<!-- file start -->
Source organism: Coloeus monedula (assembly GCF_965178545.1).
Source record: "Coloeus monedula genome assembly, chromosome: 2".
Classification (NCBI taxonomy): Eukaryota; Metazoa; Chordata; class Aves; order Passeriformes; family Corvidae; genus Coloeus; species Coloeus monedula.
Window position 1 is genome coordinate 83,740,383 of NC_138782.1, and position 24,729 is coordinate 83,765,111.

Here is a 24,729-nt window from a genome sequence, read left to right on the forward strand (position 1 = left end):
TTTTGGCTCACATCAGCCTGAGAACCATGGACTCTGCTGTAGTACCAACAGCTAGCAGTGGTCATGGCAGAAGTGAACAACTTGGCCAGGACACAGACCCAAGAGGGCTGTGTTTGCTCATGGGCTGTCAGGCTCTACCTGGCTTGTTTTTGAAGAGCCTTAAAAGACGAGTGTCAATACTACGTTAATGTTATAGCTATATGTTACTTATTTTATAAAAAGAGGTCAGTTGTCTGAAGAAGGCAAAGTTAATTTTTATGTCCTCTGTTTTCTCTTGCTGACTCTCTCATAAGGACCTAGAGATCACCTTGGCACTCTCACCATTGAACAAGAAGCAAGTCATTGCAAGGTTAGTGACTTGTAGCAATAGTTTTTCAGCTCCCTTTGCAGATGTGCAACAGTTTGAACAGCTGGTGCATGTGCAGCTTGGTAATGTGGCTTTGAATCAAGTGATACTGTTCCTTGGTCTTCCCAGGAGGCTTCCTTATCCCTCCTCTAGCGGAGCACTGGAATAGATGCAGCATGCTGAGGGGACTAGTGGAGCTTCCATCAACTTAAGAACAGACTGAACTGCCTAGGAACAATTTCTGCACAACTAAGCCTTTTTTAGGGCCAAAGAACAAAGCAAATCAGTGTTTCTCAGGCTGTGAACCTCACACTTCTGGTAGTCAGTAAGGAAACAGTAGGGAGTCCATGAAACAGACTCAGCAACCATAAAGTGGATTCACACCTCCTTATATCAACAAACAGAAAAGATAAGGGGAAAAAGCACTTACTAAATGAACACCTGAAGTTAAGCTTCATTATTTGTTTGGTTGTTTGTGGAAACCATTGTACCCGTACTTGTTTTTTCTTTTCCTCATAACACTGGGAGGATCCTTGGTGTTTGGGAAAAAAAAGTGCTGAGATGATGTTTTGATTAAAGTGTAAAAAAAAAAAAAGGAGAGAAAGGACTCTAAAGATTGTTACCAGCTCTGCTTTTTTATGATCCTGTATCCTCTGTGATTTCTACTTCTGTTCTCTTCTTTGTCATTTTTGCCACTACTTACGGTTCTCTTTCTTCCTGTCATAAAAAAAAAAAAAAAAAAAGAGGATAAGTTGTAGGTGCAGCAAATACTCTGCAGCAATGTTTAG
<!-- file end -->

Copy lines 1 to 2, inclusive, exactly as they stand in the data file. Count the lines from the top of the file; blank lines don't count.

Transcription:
Source organism: Coloeus monedula (assembly GCF_965178545.1).
Source record: "Coloeus monedula genome assembly, chromosome: 2".